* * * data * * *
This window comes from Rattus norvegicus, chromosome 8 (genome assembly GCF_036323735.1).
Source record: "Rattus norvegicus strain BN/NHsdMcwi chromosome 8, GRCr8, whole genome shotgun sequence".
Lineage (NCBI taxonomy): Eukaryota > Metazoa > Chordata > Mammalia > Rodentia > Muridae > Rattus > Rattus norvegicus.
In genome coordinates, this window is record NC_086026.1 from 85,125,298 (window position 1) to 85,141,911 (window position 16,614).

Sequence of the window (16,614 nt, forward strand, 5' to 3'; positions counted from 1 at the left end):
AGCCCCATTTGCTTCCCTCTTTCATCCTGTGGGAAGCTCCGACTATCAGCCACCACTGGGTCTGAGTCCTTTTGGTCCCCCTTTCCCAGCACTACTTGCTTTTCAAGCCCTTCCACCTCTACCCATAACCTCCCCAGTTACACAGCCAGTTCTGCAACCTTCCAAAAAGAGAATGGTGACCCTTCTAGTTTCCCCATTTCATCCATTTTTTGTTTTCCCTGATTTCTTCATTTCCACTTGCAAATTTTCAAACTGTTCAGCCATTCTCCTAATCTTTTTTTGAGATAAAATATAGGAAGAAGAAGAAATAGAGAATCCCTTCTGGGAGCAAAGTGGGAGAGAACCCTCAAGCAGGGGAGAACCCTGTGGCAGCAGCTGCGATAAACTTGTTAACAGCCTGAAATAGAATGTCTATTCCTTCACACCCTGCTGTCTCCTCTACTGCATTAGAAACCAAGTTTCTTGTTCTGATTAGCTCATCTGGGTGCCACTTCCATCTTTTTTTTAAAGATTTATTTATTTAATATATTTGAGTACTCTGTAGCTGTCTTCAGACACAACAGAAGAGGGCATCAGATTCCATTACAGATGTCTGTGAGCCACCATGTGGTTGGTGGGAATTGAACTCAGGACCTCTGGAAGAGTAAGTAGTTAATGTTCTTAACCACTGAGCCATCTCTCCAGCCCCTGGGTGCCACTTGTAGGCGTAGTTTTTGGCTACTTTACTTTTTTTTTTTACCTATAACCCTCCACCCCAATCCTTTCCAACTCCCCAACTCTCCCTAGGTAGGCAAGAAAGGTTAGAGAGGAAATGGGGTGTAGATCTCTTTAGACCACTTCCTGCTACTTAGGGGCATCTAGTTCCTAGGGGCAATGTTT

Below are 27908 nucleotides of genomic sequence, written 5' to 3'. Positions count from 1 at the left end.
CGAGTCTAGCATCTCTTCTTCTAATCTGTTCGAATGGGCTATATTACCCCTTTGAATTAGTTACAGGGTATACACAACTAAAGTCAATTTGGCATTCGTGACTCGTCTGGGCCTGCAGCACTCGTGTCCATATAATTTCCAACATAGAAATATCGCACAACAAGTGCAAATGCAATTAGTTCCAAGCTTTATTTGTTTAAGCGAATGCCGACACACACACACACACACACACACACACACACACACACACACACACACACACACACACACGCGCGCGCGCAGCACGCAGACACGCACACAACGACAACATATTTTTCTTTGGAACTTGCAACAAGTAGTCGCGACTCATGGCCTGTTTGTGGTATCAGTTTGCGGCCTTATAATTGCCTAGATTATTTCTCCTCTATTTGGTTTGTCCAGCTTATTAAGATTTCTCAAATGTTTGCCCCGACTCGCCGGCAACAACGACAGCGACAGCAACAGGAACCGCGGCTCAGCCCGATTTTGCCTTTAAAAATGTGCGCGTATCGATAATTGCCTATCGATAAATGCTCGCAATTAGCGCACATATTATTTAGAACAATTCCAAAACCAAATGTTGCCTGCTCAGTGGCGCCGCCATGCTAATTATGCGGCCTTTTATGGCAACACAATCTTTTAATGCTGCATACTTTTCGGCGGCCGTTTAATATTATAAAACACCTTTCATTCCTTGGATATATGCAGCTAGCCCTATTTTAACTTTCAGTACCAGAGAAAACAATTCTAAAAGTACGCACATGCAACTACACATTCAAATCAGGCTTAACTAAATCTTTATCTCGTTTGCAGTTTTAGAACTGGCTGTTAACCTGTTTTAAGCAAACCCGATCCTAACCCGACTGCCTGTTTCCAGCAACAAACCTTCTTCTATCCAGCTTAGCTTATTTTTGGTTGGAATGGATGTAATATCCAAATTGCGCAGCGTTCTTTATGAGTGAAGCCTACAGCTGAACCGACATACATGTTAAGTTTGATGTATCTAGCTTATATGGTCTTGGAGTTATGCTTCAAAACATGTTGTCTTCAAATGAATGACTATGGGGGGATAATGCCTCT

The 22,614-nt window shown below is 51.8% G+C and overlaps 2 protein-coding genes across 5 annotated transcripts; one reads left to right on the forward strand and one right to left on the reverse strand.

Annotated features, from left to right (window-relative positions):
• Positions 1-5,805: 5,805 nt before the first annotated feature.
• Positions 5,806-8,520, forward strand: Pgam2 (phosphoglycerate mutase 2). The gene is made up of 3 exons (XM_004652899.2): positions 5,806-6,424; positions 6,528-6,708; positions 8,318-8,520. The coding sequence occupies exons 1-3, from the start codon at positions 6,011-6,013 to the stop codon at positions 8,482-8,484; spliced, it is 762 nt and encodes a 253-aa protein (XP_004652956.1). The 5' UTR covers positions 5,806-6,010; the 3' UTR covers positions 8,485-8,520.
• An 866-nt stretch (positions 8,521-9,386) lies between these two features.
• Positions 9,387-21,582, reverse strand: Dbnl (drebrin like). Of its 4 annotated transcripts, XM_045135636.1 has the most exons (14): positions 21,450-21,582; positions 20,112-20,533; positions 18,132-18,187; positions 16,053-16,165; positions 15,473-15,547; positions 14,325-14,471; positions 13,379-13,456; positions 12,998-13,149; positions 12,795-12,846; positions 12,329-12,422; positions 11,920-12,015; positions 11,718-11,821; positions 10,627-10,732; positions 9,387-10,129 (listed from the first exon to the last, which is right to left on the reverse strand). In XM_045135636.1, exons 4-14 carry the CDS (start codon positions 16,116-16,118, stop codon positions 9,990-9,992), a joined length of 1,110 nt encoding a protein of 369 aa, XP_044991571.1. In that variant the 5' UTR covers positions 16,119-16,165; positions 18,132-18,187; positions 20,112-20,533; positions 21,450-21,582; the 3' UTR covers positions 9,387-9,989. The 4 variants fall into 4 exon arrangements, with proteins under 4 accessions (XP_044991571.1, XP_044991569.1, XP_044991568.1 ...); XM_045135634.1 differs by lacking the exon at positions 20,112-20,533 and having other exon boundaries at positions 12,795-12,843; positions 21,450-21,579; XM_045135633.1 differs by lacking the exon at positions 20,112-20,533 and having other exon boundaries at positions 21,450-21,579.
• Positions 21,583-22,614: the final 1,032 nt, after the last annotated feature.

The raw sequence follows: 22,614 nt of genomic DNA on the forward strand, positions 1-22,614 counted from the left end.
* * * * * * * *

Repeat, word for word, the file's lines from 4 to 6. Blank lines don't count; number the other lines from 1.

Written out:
In genome coordinates, this window is record NC_086026.1 from 85,125,298 (window position 1) to 85,141,911 (window position 16,614).

Sequence of the window (16,614 nt, forward strand, 5' to 3'; positions counted from 1 at the left end):
AGCCCCATTTGCTTCCCTCTTTCATCCTGTGGGAAGCTCCGACTATCAGCCACCACTGGGTCTGAGTCCTTTTGGTCCCCCTTTCCCAGCACTACTTGCTTTTCAAGCCCTTCCACCTCTACCCATAACCTCCCCAGTTACACAGCCAGTTCTGCAACCTTCCAAAAAGAGAATGGTGACCCTTCTAGTTTCCCCATTTCATCCATTTTTTGTTTTCCCTGATTTCTTCATTTCCACTTGCAAATTTTCAAACTGTTCAGCCATTCTCCTAATCTTTTTTTGAGATAAAATATAGGAAGAAGAAGAAATAGAGAATCCCTTCTGGGAGCAAAGTGGGAGAGAACCCTCAAGCAGGGGAGAACCCTGTGGCAGCAGCTGCGATAAACTTGTTAACAGCCTGAAATAGAATGTCTATTCCTTCACACCCTGCTGTCTCCTCTACTGCATTAGAAACCAAGTTTCTTGTTCTGATTAGCTCATCTGGGTGCCACTTCCATCTTTTTTTTAAAGATTTATTTATTTAATATATTTGAGTACTCTGTAGCTGTCTTCAGACACAACAGAAGAGGGCATCAGATTCCATTACAGATGTCTGTGAGCCACCATGTGGTTGGTGGGAATTGAACTCAGGACCTCTGGAAGAGTAAGTAGTTAATGTTCTTAACCACTGAGCCATCTCTCCAGCCCCTGGGTGCCACTTGTAGGCGTAGTTTTTGGCTACTTTACTTTTTTTTTTTACCTATAACCCTCCACCCCAATCCTTTCCAACTCCCCAACTCTCCCTAGGTAGGCAAGAAAGGTTAGAGAGGAAATGGGGTGTAGATCTCTTTAGACCACTTCCTGCTACTTAGGGGCATCTAGTTCCTAGGGGCAATGTTT